BikeCo Tips & Tricks: Shifter Barrel Adjustment
In this How-To we have a video and write-up showing some basics of shifting trouble shooting as well as how to use your barrel adjusters.
Barrel adjusters are used for minute shifting corrections and are useful on new builds due to cable stretch (or housing shrink depending on how you look at it!).
MTB Shifter & Derailleur Concepts
Your bike changes gears as the shifter adds or releases tension on the cable. This pulls the derailleur up towards the larger cogs or drops it down to the smaller ones.
If you’re having shifting issues across the entire cassette its’ most likely a cable tension problem.
If the chain is slow to climb the gears and doesn’t want to settle into the largest cogs it’s likely you need to add tension to the cable.
Conversely if the chain is slow to descend gears or doesn’t reach the smallest cog you probably need less tension.
If the shifting problem is isolated to only a few gears it’s more likely that you have an issue with something bent, loose, or aged housing.
For this write-up we’re going to focus on the small tension changes the shifter’s barrel adjustment is capable of.
Using your Barrel Adjuster
The barrel adjuster makes small tension changes to your shift cable by increasing or decreasing the length of the housing, ferrules and mounts between the shifter and the rear derailleur.
The barrel adjuster is a hollow bolt which the shift cable is routed through.
When you need to add tension to the shift cable you need to increase the length of the housing between shifter and derailleur mounts. You achieve this by loosening the barrel adjuster.
Most barrel adjustments only require a coupe clicks. Don’t go crazy spinning the adjuster or you might end up further in the weeds than you started!
In the image below you see three oversimplified sketches.
The top sketch illustrates the barrel adjuster the furthest out, or loose. You see how this increases the length of the housing assembly.
On the other hand, the bottom image shows the shortened housing assembly by tightening in the barrel adjustment. This would relieve some cable tension allowing the chain to get into the smaller cogs and improve shifting down the cassette.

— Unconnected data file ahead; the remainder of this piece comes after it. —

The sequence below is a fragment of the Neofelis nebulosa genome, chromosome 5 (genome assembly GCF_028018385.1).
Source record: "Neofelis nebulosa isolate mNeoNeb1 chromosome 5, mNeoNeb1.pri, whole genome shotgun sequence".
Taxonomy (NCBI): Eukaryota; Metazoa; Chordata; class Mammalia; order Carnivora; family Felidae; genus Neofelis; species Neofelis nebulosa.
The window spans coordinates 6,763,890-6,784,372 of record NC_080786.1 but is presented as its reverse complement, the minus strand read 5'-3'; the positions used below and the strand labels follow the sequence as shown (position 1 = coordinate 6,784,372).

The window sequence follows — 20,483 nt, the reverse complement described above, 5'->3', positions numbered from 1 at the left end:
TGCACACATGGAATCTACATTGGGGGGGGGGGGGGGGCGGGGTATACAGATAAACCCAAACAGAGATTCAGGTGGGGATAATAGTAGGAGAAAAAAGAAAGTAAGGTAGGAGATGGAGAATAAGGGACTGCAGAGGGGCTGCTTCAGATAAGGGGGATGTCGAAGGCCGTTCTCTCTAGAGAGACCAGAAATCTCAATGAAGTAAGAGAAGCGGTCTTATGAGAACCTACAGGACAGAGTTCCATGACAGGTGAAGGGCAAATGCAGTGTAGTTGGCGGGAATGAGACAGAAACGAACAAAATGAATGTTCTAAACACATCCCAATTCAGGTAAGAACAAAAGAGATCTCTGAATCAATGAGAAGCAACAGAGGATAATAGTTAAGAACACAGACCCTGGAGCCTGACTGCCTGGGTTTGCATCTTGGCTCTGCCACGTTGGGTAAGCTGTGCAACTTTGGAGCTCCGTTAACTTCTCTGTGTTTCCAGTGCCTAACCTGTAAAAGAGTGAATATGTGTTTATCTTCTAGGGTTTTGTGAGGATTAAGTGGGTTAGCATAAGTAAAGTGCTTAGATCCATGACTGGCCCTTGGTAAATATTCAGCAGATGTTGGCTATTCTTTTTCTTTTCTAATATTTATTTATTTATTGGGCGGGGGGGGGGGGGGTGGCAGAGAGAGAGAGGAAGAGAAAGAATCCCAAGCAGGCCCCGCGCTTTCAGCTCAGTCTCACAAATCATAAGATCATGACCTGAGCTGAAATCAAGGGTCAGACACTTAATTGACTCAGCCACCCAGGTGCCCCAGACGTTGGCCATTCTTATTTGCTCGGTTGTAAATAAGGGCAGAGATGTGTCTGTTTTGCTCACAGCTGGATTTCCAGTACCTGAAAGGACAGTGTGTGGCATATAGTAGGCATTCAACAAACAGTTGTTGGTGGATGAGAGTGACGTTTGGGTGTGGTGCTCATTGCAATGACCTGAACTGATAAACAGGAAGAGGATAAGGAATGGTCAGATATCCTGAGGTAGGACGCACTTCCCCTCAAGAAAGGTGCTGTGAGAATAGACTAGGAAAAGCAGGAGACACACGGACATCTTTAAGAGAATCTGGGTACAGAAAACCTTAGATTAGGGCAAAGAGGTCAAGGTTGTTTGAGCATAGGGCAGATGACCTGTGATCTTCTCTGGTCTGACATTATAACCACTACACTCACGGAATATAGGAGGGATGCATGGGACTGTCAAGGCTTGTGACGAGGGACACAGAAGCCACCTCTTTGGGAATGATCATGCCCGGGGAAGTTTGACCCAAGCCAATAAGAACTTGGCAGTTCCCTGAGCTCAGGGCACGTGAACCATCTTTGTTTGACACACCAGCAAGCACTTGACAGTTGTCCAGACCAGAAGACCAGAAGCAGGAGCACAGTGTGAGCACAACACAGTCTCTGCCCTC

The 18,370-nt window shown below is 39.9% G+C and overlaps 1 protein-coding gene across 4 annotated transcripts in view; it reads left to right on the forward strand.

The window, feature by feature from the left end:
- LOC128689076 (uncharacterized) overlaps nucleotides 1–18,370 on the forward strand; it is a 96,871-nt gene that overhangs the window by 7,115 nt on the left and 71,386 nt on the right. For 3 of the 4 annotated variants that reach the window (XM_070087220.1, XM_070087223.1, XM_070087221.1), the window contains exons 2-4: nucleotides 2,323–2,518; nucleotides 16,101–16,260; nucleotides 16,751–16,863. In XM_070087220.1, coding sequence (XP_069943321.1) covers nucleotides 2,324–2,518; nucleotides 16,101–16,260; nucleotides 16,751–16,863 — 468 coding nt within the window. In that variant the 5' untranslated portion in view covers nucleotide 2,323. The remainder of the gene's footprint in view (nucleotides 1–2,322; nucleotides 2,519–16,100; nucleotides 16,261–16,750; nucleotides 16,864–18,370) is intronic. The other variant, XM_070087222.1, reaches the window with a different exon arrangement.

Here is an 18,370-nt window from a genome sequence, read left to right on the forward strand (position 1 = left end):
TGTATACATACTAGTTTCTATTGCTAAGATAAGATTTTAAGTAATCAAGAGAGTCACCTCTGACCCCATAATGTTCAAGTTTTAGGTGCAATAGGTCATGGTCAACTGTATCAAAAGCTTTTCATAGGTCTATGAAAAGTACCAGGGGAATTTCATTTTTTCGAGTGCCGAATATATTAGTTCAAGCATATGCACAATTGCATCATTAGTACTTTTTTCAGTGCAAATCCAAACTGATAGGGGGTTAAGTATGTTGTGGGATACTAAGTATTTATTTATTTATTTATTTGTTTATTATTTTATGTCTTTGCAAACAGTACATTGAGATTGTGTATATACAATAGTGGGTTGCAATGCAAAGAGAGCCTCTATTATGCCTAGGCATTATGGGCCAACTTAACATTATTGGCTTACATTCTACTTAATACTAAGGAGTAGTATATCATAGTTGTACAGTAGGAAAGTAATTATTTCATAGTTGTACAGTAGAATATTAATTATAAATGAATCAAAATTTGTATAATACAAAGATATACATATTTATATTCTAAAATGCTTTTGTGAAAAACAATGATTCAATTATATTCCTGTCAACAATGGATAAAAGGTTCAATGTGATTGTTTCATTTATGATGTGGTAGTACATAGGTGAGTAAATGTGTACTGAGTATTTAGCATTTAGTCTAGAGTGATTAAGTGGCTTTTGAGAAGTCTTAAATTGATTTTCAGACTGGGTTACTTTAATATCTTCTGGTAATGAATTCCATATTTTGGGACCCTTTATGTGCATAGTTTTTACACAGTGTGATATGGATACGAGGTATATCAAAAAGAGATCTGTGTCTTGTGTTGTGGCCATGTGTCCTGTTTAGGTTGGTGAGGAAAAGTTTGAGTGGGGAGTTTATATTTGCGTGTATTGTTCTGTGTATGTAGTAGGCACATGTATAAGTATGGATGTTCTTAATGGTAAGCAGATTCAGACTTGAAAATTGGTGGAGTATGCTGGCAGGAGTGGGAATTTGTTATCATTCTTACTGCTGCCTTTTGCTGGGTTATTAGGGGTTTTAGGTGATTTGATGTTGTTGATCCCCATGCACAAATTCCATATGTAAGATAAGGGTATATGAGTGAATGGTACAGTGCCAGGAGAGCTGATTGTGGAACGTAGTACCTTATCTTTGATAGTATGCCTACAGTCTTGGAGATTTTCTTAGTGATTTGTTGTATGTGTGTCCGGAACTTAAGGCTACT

Other Possible Shifting Issues
If a barrel adjustment doesn’t solve your issues there are some other places to review.
Is the derailleur tight? Is the derailleur hanger tight? Are both of these straight?
Is the rear axle properly torqued?
Does the hub need adjustment?
Cable & Housing
What is the condition of the cable and housing? Worn housing creates an interesting and sometimes hard to identify set of problems.
Check if your housing has exposed “lady fingers” at the cable ends. These steel strands that extend as the housing retracts aren’t typically straight. At an angle with a rotating force they will change cable tension creating inconsistent shifting.
Does your cable slide easily in the housing? Old fouled housing creates inconsistent shifting.
Recently I was shooting a “how-not-to” concept and came across an issue I hadn’t seen. I was showing how to trim cable lady fingers back and tried to reuse the inner cable. It wasn’t a good plan and I articulated it in the video – but I didn’t know what a pain it was about to become.
The trimmed end of the old cable frayed as I reinstalled it. I trimmed some off to get it to clear the derailleur. Well, once I took the tension off those strands all hell broke loose. Suddenly something I’ve done countless times was near impossible.
I had to stop and think: what am I missing? I didn’t have all of the gears. It would hold a gear and suddenly not. Thinking back to “it’s either movement or tension” I finally decided to look at the shifter.
You can see the rats nest of cable strand that pulled itself all the way into the shifter.
Well, there was one in the housing too. No way this was going to work well!
Point is: cable and housing is critical to your shifting performance.